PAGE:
Ice racing season begins

John Bondar

By John Bondar,
Special to Wheelstalk.com -

In just a couple of weeks, the real diehards of motorsport will head north to Minden, Ontario to go ice racing. Yes, ice racing, on real ice … and sometimes snow too. And sometimes slush later in the season.

The season begins on weekend of January 19 and continues for a total of six weekends, usually ending at the end of February or beginning of March. Six different member clubs of CASC-OR organize the events which are usually held until the ice turns to slush in March. The planning for each season begins as soon as the previous season ends but really kicks into gear when the track begins to be built.

Beginning in December (or as soon as is gets really cold) the track is flooded each night will the goal of building a thick base of ice. Then as it starts to snow, the banks are built-up and formed. Once the season begins, the track is flooded and repaired during the week for preparation for the next weekend.

Ice racing is one of the most affordable forms of racing. I used to say if you spend more than $500 on your ice racer, then you spent too much. But seriously, there are some real beaters out there but also some well-prepared and maintained equipment. The entry fees are very reasonable as are the operating costs. Possibly the largest expense is for tires. There are a few options here, studded or non-studded, and the costs vary.

There are a number of different classes to race in depending on your car and rubber. The classes are separated into front-wheel drive, rear-wheel drive and all-wheel drive. And then further separated by studded or non-studded tires. Each class provides an incredible amount of challenge and entertainment.

I had an absolutely amazing time when I raced a front-wheel drive rubber car. I bounced off the snow-banks and even a few other cars on my way to the finish line. An OPP officer stopped by and was tracking the speeds and found that the little front-wheel drive cars were hitting 90 km/h on the main straight. Quite incredible considering it was solid ice!

Part of the fun of ice racing is the many family and friends that attend and inevitably end up at the local hang-out to share some stories. Even when it is -40C, ice racing keeps you warm inside.

Check out this web site for more info.

Yours in motorsports,
John Bondar
john@touringcar.ca

Comments

  1. Todd Doyle says:

    This will be my 5th year ice racing and my 3rd year in all wheel drive rubber to ice. For those who have caught the bug for this type of racing, it is discussed all year long. Often those discussions occur while enjoying other types of racing and car related events. The hobby really provides much more than 6 weeks of fun. It really provides 52 weeks.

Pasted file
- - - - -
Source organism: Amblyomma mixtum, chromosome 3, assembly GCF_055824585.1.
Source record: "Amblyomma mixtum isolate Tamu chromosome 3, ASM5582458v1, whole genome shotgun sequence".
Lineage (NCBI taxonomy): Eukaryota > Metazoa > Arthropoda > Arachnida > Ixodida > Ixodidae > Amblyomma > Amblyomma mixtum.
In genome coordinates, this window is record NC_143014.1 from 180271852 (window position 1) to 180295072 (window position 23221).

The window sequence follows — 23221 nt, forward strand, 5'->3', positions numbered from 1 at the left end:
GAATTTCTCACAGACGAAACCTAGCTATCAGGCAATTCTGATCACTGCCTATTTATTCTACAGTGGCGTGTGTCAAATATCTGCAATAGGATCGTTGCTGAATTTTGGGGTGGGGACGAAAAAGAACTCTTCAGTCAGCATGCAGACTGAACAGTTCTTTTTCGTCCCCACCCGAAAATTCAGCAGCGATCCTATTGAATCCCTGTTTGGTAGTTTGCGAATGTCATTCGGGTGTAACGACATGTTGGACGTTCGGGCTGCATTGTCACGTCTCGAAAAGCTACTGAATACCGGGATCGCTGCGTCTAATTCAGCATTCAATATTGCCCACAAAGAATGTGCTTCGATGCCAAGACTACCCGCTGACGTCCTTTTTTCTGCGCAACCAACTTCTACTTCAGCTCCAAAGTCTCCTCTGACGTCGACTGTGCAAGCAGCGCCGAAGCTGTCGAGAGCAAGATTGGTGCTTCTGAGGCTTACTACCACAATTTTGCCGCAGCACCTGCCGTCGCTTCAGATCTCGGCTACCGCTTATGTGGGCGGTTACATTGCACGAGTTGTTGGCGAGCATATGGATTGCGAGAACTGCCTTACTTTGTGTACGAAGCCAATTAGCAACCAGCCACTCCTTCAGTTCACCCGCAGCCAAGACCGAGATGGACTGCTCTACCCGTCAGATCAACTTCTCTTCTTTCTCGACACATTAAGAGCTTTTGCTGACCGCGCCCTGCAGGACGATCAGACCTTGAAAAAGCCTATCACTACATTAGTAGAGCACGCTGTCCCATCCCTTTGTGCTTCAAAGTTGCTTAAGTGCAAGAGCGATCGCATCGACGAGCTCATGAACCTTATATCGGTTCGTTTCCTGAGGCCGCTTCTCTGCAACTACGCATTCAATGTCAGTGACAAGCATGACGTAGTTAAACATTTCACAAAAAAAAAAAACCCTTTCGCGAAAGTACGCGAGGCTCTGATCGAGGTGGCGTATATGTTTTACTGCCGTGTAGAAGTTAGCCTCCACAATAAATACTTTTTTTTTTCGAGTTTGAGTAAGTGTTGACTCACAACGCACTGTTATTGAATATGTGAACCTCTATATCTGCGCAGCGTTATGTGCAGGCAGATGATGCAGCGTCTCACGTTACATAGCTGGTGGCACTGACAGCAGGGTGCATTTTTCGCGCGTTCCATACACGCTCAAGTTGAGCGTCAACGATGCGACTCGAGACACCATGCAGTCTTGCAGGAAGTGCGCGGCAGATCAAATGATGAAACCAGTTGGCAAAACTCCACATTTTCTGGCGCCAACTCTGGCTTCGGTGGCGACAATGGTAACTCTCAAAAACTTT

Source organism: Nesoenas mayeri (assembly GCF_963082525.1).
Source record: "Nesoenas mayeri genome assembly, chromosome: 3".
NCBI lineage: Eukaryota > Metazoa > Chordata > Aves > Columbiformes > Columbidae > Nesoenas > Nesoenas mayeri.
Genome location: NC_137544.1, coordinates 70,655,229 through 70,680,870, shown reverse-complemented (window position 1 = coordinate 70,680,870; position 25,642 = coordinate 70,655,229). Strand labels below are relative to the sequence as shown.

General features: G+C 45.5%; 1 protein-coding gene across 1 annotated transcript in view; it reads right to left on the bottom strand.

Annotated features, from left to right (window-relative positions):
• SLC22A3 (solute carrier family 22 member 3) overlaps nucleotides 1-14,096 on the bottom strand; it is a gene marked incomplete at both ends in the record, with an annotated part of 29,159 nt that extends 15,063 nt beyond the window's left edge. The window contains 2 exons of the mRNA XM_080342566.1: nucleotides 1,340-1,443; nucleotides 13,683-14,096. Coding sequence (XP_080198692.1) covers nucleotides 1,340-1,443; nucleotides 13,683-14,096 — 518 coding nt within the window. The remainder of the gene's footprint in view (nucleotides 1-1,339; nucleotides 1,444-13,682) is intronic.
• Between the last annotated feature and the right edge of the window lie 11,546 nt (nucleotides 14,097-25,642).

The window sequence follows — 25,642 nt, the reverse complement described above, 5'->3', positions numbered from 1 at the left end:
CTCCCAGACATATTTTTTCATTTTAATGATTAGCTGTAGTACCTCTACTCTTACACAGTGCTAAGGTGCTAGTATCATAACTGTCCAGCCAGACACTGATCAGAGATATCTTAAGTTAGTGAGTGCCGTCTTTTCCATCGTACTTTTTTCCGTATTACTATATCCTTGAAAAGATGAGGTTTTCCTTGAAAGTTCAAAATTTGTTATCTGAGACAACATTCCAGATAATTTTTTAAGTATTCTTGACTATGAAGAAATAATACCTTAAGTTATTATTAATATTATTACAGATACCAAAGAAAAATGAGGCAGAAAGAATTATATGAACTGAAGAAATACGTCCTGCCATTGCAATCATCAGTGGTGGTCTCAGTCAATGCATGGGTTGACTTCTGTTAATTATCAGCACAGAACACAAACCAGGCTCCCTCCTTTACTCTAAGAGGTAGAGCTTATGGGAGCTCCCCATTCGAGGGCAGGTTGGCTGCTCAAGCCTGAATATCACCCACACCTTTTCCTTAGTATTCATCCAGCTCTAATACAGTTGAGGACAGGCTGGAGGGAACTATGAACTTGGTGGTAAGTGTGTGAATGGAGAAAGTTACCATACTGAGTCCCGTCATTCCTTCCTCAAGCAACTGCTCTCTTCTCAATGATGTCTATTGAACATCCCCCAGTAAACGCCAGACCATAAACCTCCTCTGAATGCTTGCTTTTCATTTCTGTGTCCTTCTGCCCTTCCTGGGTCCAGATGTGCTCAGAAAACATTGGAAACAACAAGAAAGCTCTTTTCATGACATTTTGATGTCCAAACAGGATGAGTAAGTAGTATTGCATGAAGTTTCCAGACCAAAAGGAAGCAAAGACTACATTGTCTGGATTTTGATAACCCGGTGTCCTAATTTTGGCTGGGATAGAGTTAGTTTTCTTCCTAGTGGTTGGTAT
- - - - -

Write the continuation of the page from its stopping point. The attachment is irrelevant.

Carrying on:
Of note, the Minden Kinsmen crew who build and maintain the track do incredible work in their community with the support of all the ice racers and community leaders. In a time where service to community is so important to business leaders, it is sometimes a bit too easy to forget the people in service clubs who do large numbers of community service hours to support both local and national causes.

    So, THANKS to the Minden Kinsmen and the auto sport clubs who help make ice racing happen and the hard work they do to support their community.

  2. This will be my second year Ice Racing. a Middle age crazy desire? Pehaps. But after being a spectator for a few years, I gave it a try last year.

    As a true rookie to any form of racing, the potential intimidation was eliminated completely by the comraderie and total willingness of everyone to help both with racing , setups, and mostly friendship.

    The support for newbies like me was beyond just being welcomed. Techincal, On track Instructional school, driving tips, track conditions were all freely shared.

    The volunteer support in track prep and maintainance has made this sport and venue a Canadian treasure. Kinsmen as a small local club, and their dedicated volunteers, and non Kinsmen volunteers do an amazing job to make CASC Ice Racing in Minden not only a premier Canadian event, but help keep an econmy alive in what was sometimes mostly a summer destination.

    The local businesses offer a heartwarming and truly fabulous addition to the racing. Racers are welcomed fully and treated royally.

    It truly is the hottest sport on ice.

  3. Jonathan Rashleigh says:

    As a multi-time past champion of the sport, I would just like to say thank you to the Minden Kinsmen for doing a great job for so many years. Most of you don’t know but they have been building this track since the late 70′s. My family has been ice racing since 1977 and we couldn’t do it wihout them.

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